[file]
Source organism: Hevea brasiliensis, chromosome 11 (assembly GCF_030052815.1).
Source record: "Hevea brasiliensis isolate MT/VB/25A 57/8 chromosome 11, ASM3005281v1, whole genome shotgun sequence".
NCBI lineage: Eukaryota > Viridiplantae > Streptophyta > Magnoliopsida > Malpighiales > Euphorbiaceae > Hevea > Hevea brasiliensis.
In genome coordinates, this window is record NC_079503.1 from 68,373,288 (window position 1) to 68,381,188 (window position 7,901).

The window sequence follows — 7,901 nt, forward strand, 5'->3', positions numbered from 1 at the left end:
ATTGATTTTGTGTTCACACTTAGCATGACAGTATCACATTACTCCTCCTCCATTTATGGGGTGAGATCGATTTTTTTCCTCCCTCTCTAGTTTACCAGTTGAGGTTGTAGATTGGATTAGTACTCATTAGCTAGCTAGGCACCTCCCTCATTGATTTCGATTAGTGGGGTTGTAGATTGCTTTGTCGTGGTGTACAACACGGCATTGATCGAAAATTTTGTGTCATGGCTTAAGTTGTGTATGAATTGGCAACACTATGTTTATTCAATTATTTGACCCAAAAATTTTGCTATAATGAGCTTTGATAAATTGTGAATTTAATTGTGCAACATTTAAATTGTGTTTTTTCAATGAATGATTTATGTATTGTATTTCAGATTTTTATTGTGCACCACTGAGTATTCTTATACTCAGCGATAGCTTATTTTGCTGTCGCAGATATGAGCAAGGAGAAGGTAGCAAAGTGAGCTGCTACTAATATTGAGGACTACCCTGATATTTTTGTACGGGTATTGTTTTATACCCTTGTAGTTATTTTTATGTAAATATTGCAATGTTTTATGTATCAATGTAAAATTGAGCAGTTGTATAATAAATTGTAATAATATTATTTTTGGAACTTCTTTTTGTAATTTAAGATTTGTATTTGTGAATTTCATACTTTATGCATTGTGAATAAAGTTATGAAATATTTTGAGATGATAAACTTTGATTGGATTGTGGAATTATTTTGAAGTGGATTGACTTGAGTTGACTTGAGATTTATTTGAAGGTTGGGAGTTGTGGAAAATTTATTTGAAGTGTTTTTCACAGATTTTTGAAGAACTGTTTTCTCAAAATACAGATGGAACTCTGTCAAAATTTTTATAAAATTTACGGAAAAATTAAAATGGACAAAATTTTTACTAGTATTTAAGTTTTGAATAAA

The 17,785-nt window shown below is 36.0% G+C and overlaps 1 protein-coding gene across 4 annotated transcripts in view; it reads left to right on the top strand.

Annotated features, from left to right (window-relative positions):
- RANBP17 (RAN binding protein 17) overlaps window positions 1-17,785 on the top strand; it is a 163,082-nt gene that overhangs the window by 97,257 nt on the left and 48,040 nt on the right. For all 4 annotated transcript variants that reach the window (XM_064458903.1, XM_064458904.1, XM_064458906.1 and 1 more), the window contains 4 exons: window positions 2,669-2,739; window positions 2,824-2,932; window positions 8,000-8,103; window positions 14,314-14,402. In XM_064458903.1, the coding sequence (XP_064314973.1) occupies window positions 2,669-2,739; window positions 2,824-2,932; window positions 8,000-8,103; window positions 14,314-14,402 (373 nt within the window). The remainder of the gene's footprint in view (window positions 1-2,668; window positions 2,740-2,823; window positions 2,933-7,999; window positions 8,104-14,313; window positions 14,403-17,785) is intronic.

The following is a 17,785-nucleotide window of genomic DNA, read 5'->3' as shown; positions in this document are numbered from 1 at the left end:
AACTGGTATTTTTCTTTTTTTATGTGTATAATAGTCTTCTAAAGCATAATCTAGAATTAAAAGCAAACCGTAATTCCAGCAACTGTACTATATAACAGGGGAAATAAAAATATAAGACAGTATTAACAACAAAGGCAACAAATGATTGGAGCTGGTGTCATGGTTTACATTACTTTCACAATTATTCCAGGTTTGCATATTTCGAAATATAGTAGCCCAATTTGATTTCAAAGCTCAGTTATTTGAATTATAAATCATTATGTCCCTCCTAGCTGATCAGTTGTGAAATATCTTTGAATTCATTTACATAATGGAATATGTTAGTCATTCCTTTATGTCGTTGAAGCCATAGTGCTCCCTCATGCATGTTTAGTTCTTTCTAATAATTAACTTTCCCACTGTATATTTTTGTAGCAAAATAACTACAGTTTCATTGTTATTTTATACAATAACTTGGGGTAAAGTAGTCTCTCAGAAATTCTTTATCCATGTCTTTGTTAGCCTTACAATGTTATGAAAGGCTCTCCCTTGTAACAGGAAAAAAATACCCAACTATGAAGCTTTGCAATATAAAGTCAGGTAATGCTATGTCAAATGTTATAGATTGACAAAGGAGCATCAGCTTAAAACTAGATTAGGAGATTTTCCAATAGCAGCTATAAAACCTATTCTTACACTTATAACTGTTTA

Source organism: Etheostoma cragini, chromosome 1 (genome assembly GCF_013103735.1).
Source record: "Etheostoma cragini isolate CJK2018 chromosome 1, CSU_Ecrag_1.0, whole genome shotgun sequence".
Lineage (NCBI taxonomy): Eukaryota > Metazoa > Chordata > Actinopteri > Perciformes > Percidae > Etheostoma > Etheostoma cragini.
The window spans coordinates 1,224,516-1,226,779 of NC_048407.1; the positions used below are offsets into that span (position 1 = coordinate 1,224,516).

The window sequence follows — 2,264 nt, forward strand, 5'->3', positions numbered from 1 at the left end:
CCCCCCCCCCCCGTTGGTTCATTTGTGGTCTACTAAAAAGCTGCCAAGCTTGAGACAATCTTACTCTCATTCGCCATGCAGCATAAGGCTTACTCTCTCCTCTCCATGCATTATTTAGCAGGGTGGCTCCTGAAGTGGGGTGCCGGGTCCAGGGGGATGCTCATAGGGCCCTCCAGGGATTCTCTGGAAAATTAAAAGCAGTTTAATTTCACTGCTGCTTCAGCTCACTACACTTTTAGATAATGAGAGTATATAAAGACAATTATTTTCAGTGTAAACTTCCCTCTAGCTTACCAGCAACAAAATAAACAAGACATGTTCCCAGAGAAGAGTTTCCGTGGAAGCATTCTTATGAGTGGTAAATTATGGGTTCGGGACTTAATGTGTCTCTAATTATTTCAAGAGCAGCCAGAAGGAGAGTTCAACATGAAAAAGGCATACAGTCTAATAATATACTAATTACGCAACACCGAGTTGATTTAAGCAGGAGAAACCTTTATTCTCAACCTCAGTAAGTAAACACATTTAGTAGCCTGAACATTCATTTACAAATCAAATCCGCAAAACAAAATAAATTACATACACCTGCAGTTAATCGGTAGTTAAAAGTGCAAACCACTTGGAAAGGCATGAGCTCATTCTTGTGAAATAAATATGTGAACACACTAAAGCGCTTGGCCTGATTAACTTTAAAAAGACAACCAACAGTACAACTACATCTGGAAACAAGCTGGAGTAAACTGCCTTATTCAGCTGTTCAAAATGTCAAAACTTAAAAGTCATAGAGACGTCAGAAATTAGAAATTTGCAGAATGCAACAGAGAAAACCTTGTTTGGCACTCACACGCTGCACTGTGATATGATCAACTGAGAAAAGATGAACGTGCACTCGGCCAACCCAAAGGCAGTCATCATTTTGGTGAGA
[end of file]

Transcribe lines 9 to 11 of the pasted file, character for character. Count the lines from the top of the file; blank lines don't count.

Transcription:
- RANBP17 (RAN binding protein 17) overlaps window positions 1-17,785 on the top strand; it is a 163,082-nt gene that overhangs the window by 97,257 nt on the left and 48,040 nt on the right. For all 4 annotated transcript variants that reach the window (XM_064458903.1, XM_064458904.1, XM_064458906.1 and 1 more), the window contains 4 exons: window positions 2,669-2,739; window positions 2,824-2,932; window positions 8,000-8,103; window positions 14,314-14,402. In XM_064458903.1, the coding sequence (XP_064314973.1) occupies window positions 2,669-2,739; window positions 2,824-2,932; window positions 8,000-8,103; window positions 14,314-14,402 (373 nt within the window). The remainder of the gene's footprint in view (window positions 1-2,668; window positions 2,740-2,823; window positions 2,933-7,999; window positions 8,104-14,313; window positions 14,403-17,785) is intronic.

The following is a 17,785-nucleotide window of genomic DNA, read 5'->3' as shown; positions in this document are numbered from 1 at the left end:
AACTGGTATTTTTCTTTTTTTATGTGTATAATAGTCTTCTAAAGCATAATCTAGAATTAAAAGCAAACCGTAATTCCAGCAACTGTACTATATAACAGGGGAAATAAAAATATAAGACAGTATTAACAACAAAGGCAACAAATGATTGGAGCTGGTGTCATGGTTTACATTACTTTCACAATTATTCCAGGTTTGCATATTTCGAAATATAGTAGCCCAATTTGATTTCAAAGCTCAGTTATTTGAATTATAAATCATTATGTCCCTCCTAGCTGATCAGTTGTGAAATATCTTTGAATTCATTTACATAATGGAATATGTTAGTCATTCCTTTATGTCGTTGAAGCCATAGTGCTCCCTCATGCATGTTTAGTTCTTTCTAATAATTAACTTTCCCACTGTATATTTTTGTAGCAAAATAACTACAGTTTCATTGTTATTTTATACAATAACTTGGGGTAAAGTAGTCTCTCAGAAATTCTTTATCCATGTCTTTGTTAGCCTTACAATGTTATGAAAGGCTCTCCCTTGTAACAGGAAAAAAATACCCAACTATGAAGCTTTGCAATATAAAGTCAGGTAATGCTATGTCAAATGTTATAGATTGACAAAGGAGCATCAGCTTAAAACTAGATTAGGAGATTTTCCAATAGCAGCTATAAAACCTATTCTTACACTTATAACTGTTTA